Geothermal systems have a positive impact on the environment since they burn no fossil fuels and operate on a modest amount of electricity. According to the United States Department of Energy and the Environmental Protection Agency, geothermal systems are the most environmentally friendly way to heat and cool your home. They do not emit greenhouse gasses, which are known to contribute to environmental air pollution.
Peacefully Quiet
Conventional air conditioners and heat pumps require noisy outdoor equipment. Geothermal systems do not. In fact, GeoComfort Compass SeriesTM units feature a patent-pending cabinet design that isolates the units compressor, all but eliminating any rattling or vibration caused by system operation.
Bonus Hot Water
Geothermal systems have the capability of capturing reclaimed heat during heating and cooling modes and using it to heat domestic water. This application can reduce the water heating cost of a four-person household by 50 to 60 percent.
A geothermal installation is an excellent heating and cooling solution for nearly any situation. Geothermal systems perform well in cool northern climates as well as warm southern conditions, in homes small, large, new, existing and every home in between.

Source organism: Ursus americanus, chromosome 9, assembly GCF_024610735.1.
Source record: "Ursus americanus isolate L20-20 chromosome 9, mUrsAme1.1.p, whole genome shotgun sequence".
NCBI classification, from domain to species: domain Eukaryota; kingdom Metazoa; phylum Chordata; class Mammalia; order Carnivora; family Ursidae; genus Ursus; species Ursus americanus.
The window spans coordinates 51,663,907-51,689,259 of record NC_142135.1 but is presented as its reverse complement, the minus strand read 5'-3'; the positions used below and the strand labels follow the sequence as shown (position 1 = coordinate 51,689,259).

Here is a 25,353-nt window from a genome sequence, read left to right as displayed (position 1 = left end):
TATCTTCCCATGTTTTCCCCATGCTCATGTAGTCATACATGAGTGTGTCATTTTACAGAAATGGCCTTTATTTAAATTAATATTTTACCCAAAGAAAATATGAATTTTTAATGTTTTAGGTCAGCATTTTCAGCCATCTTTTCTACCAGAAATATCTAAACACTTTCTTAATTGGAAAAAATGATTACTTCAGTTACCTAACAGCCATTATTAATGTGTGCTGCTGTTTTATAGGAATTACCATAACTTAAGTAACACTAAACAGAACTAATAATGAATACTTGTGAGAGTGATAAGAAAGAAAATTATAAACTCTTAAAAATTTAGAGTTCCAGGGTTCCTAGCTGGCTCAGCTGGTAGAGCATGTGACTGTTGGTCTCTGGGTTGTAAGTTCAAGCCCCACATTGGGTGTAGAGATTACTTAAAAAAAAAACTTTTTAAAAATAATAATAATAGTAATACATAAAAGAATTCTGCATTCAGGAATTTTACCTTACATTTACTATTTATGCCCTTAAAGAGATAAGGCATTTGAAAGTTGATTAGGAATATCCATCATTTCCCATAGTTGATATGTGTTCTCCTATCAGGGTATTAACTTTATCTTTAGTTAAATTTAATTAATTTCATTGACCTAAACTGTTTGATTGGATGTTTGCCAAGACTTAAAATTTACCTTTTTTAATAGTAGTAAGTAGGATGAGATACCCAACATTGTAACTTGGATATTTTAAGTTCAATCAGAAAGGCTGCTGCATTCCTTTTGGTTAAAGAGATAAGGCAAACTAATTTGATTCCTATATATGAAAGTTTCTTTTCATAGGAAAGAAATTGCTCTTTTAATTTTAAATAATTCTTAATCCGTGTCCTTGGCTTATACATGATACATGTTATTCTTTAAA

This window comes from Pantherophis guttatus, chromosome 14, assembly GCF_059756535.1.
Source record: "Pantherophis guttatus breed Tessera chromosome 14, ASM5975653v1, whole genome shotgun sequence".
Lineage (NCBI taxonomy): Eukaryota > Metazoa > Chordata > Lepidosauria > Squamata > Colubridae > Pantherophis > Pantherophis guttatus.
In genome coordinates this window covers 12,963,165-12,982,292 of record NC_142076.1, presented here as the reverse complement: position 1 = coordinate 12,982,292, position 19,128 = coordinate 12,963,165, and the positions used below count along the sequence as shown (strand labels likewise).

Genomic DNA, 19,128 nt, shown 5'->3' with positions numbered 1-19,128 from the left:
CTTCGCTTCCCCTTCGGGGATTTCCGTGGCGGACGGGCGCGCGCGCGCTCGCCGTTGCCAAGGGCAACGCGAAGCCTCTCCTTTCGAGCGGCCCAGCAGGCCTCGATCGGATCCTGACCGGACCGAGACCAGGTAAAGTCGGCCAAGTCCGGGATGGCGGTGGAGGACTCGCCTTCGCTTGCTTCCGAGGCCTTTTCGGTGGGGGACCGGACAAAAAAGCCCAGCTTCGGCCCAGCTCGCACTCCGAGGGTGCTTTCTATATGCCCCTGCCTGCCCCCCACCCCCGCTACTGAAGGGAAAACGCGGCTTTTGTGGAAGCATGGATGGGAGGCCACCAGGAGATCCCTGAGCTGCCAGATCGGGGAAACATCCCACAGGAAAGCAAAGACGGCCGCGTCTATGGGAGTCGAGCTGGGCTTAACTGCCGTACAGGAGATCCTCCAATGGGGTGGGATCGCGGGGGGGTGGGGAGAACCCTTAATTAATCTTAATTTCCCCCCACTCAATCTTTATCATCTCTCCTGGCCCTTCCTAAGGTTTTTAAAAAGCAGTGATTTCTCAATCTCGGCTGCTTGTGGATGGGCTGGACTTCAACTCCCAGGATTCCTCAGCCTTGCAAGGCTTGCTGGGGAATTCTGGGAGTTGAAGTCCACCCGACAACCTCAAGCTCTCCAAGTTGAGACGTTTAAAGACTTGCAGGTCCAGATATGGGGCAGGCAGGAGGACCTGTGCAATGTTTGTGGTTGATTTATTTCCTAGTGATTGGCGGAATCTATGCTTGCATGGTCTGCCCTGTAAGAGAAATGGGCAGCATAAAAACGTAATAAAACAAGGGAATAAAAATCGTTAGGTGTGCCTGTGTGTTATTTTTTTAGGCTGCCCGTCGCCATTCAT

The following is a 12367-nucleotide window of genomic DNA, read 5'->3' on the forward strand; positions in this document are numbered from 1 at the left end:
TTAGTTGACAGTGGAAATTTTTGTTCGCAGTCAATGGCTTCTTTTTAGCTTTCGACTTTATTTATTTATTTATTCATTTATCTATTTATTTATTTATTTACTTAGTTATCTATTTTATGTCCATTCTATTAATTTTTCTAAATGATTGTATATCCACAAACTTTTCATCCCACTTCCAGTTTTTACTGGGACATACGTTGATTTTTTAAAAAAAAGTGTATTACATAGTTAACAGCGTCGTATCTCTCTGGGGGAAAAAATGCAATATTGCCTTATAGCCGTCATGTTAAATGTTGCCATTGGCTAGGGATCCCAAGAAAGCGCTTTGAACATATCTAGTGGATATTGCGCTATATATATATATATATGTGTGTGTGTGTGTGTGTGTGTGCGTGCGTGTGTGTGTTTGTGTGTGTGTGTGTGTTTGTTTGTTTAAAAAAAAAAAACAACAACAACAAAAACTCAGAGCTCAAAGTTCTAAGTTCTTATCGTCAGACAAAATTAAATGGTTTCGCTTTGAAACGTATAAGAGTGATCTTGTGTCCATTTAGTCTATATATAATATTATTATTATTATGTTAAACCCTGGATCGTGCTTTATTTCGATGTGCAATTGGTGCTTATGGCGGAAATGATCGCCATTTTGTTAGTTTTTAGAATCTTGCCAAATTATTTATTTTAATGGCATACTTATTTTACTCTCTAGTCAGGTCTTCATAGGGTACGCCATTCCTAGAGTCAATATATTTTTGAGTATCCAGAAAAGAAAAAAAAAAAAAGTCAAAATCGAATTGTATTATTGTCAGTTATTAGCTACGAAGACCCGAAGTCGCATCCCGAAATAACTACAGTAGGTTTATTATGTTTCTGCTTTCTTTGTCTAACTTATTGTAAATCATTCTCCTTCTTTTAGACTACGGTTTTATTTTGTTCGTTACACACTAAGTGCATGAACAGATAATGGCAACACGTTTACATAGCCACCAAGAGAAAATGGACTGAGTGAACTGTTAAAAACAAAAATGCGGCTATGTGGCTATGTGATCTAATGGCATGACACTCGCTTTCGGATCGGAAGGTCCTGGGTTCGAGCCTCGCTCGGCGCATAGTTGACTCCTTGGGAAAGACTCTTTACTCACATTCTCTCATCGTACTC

Unmatched Comfort
Geothermal systems provide superior air comfort. They demonstrate increased air purification and dehumidification versus conventional systems. In addition to improved air quality, geothermal systems keep indoor air temperatures at consistent levels, eliminating hot and cold spots that are typical of all conventional systems. For ultimate comfort, zoning allows for distinctive temperature adjustments in different areas of your home.
Longer Life Cycle
You can expect your geothermal system to provide an average of 20 to 24 years of reliable comfort and savings. In comparison, the average life cycle of a conventional system is 13 to 15 years.

What is the difference between geothermal heating and cooling and geothermal energy?

Geothermal heating and cooling is different than geothermal energy. The word geothermal comes from the Greek words "geo" (meaning earth), and "thermos" (meaning heat). Earth heat describes both geothermal energy and geothermal heating, but each utilizes heat created by a different source. Geothermal energy is a natural energy source derived from the heat found in the earth's core. An example of this is the magma, or liquid rock that comes from the earth's center through geological openings and flows from volcanos. Hot springs and geysers are examples of warmth created with this kind of energy.

Geothermal heating and cooling does not use geothermal energy, but rather ground source energy. (For that reason, you may hear geothermal heat pumps called ground source heat pumps.) Geothermal heat pump technology relies on the sun to heat the ground at the earth's surface, rather than the earth's core to heat it from below. Geothermal energy use is not widespread due to the complications of geology. Because geothermal heat pumps use the sun's energy, which is much more accessible, their application is viable virtually everywhere.